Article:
In truckload shipping, capacity for a fair price is what companies and logistics providers are searching for. Sometimes it can be easy to find, but most of the time it can be a challenge. Even with all the available trucks in the U.S., almost two-thirds of them are already driving, loading or unloading someone else’s freight, which can complicate finding a truck for a good price. There are several factors that define your success in getting the required capacity on-time, and one of them is truckload lead time in shipping.
Lead time can be defined as a time period from the day an order was made to the pick-up date,
which basically indicates the time to book a truck. The longer the lead time, the better it is both for a shipper and a carrier. Long lead times can provide substantial cost savings for companies, and improve consistency for the carriers. According to the latest study, delivery speed is a top-priority concern for the customers, and longer lead times can improve that KPI.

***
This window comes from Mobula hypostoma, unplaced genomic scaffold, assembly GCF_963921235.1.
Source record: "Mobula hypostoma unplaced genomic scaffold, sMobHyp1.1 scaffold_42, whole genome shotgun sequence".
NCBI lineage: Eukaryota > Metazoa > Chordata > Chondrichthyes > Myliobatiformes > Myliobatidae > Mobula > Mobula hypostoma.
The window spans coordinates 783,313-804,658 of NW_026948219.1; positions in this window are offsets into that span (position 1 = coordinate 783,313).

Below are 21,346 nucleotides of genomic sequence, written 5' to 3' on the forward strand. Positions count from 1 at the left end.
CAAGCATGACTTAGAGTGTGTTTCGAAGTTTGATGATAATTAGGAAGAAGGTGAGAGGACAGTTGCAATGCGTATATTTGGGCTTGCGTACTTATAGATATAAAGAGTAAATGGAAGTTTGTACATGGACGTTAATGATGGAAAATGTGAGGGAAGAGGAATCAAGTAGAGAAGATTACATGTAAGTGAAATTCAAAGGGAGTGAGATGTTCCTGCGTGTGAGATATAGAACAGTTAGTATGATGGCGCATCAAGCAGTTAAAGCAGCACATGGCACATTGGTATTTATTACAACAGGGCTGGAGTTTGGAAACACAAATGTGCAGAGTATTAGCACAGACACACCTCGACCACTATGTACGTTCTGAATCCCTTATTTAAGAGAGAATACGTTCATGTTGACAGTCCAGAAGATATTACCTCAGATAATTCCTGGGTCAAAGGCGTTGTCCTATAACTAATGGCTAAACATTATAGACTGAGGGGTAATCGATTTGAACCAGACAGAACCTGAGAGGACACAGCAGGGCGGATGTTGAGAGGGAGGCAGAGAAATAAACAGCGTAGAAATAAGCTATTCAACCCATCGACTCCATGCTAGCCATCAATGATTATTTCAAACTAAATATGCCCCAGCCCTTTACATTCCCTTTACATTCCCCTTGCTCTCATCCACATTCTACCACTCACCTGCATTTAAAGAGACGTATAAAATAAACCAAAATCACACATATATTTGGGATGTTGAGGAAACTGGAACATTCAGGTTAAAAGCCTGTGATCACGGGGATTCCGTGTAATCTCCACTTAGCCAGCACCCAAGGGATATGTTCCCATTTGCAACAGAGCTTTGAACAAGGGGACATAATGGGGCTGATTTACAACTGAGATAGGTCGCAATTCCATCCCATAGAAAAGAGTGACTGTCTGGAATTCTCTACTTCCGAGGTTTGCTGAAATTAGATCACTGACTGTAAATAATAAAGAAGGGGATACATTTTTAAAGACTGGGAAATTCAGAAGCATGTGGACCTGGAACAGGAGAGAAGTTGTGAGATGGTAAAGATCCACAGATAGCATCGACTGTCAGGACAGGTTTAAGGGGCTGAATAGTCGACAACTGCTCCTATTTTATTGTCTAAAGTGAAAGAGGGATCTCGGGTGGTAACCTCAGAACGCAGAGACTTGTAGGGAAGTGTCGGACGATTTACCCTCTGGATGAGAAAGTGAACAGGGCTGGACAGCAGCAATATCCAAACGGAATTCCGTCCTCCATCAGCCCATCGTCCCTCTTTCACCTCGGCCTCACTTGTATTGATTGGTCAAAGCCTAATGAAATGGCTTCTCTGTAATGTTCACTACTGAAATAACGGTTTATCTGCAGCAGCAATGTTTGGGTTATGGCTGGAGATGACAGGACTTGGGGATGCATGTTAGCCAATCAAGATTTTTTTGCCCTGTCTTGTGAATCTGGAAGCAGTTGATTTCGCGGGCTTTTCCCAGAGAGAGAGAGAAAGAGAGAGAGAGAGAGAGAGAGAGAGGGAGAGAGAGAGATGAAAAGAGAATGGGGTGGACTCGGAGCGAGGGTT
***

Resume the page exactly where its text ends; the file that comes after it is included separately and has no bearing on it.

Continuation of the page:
Planning in advance is a useful skill in many areas, and truckload shipping is not an exception. Providing longer lead times offers you, or your logistics provider, some benefits in terms of searching and booking the best option for transportation.
Most carriers are interested in having pre-planned loads for a certain period of time. That’s why unplanned, on-the-spot shipments are charged more. On the contrary, the earlier you are booking, the lower the price will be. This is a good solution to cut costs per shipment by just extending your lead time by several days.
Extended lead time also drastically increases the pool of carriers and equipment to choose from. This can mean a higher quality of service, or an ability to find the carrier for specific requirements. When you don’t book the capacity earlier, all your competitors will do it for you, and the pool of opportunities will shrink.
Generally, you have more control over the shipment if you’re booking it earlier. If you or your 3PL secures carriers in advance, you ensure better performance, less room for delays and disruptions, and accurate pick-up and delivery times. In the long run, it will positively affect your performance and customers’ satisfaction.
Ultimately, many other factors affect lead time, from the customer service department to supply chain issues. To really define the savings potential, you should consider all aspects.